The members of the new Bahrain-Merida gathered in a conference room of a Croatian hotel at the end of last month and, one-by-one, stood up and introduced themselves to their new colleagues. The likes of Joaquim Rodríguez hardly needed an introduction but when a shy-looking lad stood up and said his name was Ondrej Cink, shouts of "who?" went up around the room.
That might have been the reaction for many – save for the mountain bike aficionados – when Bahrain-Merida announced the signing of the Czech 25-year-old a few weeks ago.
Cink has always dreamed of one day competing in the Tour de France, but he never imagined himself taking up road racing this early – much less finding himself pulling on the same jersey as Vincenzo Nibali, one of only six winners of all three Grand Tours.
"I always watch them on TV and now I'm sitting down to dinner with them," he says of his new companions, speaking to Cyclingnews in Croatia. "It's crazy."
It's crazy, indeed, that Cink, who hasn't raced on the road – save for the odd amateur criterium in the Czech Republic – for the best part of eight years, will find himself in a WorldTour peloton when he kicks off his road career at the Tour Down Under in January.
So how did a young cross country mountain biker – a former U23 world champion and elite Worlds bronze medallist last year – who envisaged himself on the fat tyres and trails for a good two or three more years, wind up with a WorldTour contract?
It all came about because of Merida, the bike brand and co-title sponsor of the Bahrain team. They were also the title sponsor of Cink's mountain bike team, Multivan-Merida, but their investment in the Bahrain team forced them to divert their resources away from mountain biking, and the team is set to fold.
"I tried to search for some new contracts, but I didn't get feedback from any other teams. I had some good results this year, but I couldn't get anything," Cink says.
The lack of options wasn't due to a lack of talent. "Ondrej Cink was the clear number two behind Jaroslav Kulhavy and was our future," Czech national coach Viktor Zapletal told Plzensky Denik. "For mountain biking it's a tremendous loss."
Cink expanded on the reason he reached a dead end in mountain biking, painting a bleak picture of the discipline.
"Mountain biking is not interesting now for the sponsors. There is a big problem – there are only six important races – six World Cups – per year. And big problems in terms of TV – there is no TV and for the sponsors it's not interesting. It's bad, because the teams have no money."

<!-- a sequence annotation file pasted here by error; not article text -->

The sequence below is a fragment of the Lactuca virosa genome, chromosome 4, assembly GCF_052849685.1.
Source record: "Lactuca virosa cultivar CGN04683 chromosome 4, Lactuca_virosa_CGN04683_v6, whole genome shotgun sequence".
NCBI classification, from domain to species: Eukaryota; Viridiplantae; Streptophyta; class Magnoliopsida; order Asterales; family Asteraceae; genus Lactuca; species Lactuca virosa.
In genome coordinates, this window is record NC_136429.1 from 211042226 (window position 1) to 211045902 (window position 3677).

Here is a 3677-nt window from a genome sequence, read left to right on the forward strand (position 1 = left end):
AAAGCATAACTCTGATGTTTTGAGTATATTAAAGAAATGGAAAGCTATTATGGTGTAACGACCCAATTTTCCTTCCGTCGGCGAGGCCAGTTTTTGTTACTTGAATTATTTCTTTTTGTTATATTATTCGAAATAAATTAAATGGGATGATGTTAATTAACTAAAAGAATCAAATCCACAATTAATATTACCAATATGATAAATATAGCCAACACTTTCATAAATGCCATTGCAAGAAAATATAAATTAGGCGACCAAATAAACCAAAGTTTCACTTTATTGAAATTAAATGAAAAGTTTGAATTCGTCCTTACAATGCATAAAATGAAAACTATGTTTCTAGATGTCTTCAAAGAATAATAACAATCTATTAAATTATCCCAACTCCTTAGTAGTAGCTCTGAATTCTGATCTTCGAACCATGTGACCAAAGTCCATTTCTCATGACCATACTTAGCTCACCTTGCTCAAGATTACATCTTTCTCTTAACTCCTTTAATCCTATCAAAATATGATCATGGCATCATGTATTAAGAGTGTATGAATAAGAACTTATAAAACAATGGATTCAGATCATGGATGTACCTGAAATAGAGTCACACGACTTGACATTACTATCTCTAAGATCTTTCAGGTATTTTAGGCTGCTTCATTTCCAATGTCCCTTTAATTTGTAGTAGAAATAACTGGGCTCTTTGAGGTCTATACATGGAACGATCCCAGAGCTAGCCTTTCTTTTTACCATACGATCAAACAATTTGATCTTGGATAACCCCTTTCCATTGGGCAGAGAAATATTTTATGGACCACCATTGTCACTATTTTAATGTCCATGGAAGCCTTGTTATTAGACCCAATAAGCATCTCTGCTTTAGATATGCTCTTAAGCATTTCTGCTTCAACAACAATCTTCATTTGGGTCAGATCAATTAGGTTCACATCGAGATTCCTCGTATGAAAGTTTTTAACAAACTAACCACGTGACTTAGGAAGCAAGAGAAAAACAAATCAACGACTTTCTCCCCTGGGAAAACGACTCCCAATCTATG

With Merida acting as the link, the Multivan team's manager started talking to Bahrain general manager Brent Copeland, explaining he had a rider with a huge aerobic capacity who was posting some impressive data.
Almost by accident, Cink was signing up to a new life in the top tier of the sport.
"It's not normal, going from mountain biking straight to a WorldTour team on the road, he acknowledges. Normally you have to go via a Continental team or something. But I'm going straight up."
He takes encouragement from those who have made the transition before him and enjoyed success on the road, including Cadel Evans, Ryder Hesjedal, and Peter Sagan – three rainbow jerseys, one Tour de France and one Giro d'Italia between them. Nevertheless, that first stage of the Tour Down Under is going to be quite the experience.
"I hope it will be OK," he says tentatively. "I'm a bit nervous about it but after a few races I'm hoping it will get better and better.
"I've trained on the road before, and I did some racing only I was junior, but that was maybe eight years ago. For me it will be very difficult to adapt to the road racing. I know I have to learn everything. It will take time to learn how to move in the group, do the high speeds, and also the tactics – mountain biking it's pretty much just yourself but on the road the team is much more important."
Cink will be thrown in at the deep end at the Tour Down Under, after which he'll probably head to the Tour of Oman, followed by a few small northern European Classics and a chance to put his skills to good use on the dust tracks of Strade Bianche.
The 2017 season is likely to be a steep learning curve but, at 25, Cink has come arrived on the road with time on his side to develop and carve out a successful career.
"I want to be a climber – I think I can be good on the long climb," he says. "I want to be a rider for the three-week races, the Grand Tours, and my dream is to ride the Tour de France. That is my goal for the future."
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